Yesterday, the Cannabis Control Board approved 52 adult-use conditional cultivation licenses, which means the approved businesses can start growing cannabis for the upcoming adult-use market. Licensees can start growing cannabis outdoors or in a greenhouse with up to 20 artificial lights. The new licensees are all current hemp farmers that have grown and harvested for at least two of the past four years. An adult-use conditional cultivator license is valid for no more than two years, expiring at the latest on June 30, 2024. In order to continue cultivating cannabis upon the expiration of the adult-use conditional cultivator license, the conditional cultivator licensees must apply for an adult-use cultivator license and meet the requirements of that license. More approvals for adult-use conditional cultivation licenses are anticipated as the Office of Cannabis Management (OCM) and Cannabis Control Board (CCB) continue to review applications on a rolling basis. The deadline for applications is June 30, 2022.
Additionally, there have been other key developments in New York’s budding adult-use market in recent weeks, which include the following:
State 280E Tax Break
Last week, New York lawmakers and Governor Hochul passed the state’s budget, which includes a change to New York’s tax law that may help cannabis businesses see significant tax savings. The provision allows cannabis businesses to take state tax deductions that are available to businesses in other industries despite an ongoing federal ban on cannabis. Championed by Sen. Jeremy Cooney, and Assemblywoman Donna Lupardo, the legislators estimate it will save cannabis businesses in the New York market over $25 million annually by 2024.
In the United States, cannabis businesses are precluded from making certain federal tax deductions under an Internal Revenue Code section known as 280E. This change to New York’s tax code allows cannabis businesses to make tax deductions for business expenses and claim certain credits at the state level that they are currently prohibited from utilizing on their federal returns due to federal prohibition.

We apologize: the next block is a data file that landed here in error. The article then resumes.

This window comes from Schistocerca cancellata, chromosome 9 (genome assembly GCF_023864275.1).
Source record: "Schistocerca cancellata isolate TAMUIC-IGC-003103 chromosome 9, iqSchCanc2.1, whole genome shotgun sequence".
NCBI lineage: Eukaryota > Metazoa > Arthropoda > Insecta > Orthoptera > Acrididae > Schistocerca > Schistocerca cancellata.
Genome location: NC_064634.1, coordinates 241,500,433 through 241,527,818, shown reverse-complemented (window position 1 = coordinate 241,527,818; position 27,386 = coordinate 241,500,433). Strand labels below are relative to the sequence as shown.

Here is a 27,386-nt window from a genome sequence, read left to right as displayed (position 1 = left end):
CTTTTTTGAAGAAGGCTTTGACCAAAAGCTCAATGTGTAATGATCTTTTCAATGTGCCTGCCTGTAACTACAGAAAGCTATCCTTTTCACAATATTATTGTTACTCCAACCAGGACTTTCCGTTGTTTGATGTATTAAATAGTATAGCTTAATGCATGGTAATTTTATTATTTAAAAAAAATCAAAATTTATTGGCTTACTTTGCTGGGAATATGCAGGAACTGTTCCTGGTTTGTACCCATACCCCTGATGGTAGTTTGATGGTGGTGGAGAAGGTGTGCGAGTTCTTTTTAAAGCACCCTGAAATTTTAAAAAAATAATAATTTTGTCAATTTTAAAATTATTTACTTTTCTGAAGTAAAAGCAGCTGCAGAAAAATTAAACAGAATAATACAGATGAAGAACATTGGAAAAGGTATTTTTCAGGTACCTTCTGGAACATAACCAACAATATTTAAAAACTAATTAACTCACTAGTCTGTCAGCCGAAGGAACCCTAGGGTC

Under 280E, businesses whose activities consist of “trafficking in controlled substances (within the meaning of schedule I and II of the Controlled Substances Act)” cannot make deduct most business expenses from their federal taxes or receive tax credits, even though they are still obligated to pay taxes. The new law essentially decouples state tax code from the federal law in this respect, allowing significant tax savings for cannabis businesses at the state level.
Proposed Cannabis Banking Bill
Senator Cooney also filed the Cannabis Banking Disclosure Act this week aiming to improve efficiency and compliance in the cannabis banking industry. The Act would allow the OCM to share information about cannabis business applicants and licensees directly with financial institutions interested in providing services to cannabis businesses, assisting with Know Your Client and other banking reporting requirements.
Under the Marijuana Regulation and Taxation Act (MRTA), the state is required to form a Cannabis Advisory Board consisting of 13 voting appointed members who would make recommendations for the state’s cannabis market and govern and administer the community reinvestment fund established to provide grants for qualified community-based nonprofit organizations and approved local government entities for the purpose of reinvesting in communities disproportionately affected by past federal and state drug policies. Until recently, there had been no publicly available information on the status of that board, however yesterday, Governor Hochul provided an update, telling NY Cannabis Insider that the Governor’s office is now working to make appointments to the Cannabis Advisory Board and the board will hold its first meeting next month.
We will continue to closely monitor developments in connection with the MRTA’s rules and regulations. If you have questions regarding the contact of this alert or the MRTA generally, please contact me at firstname.lastname@example.org, or another member of the Firm’s cannabis team.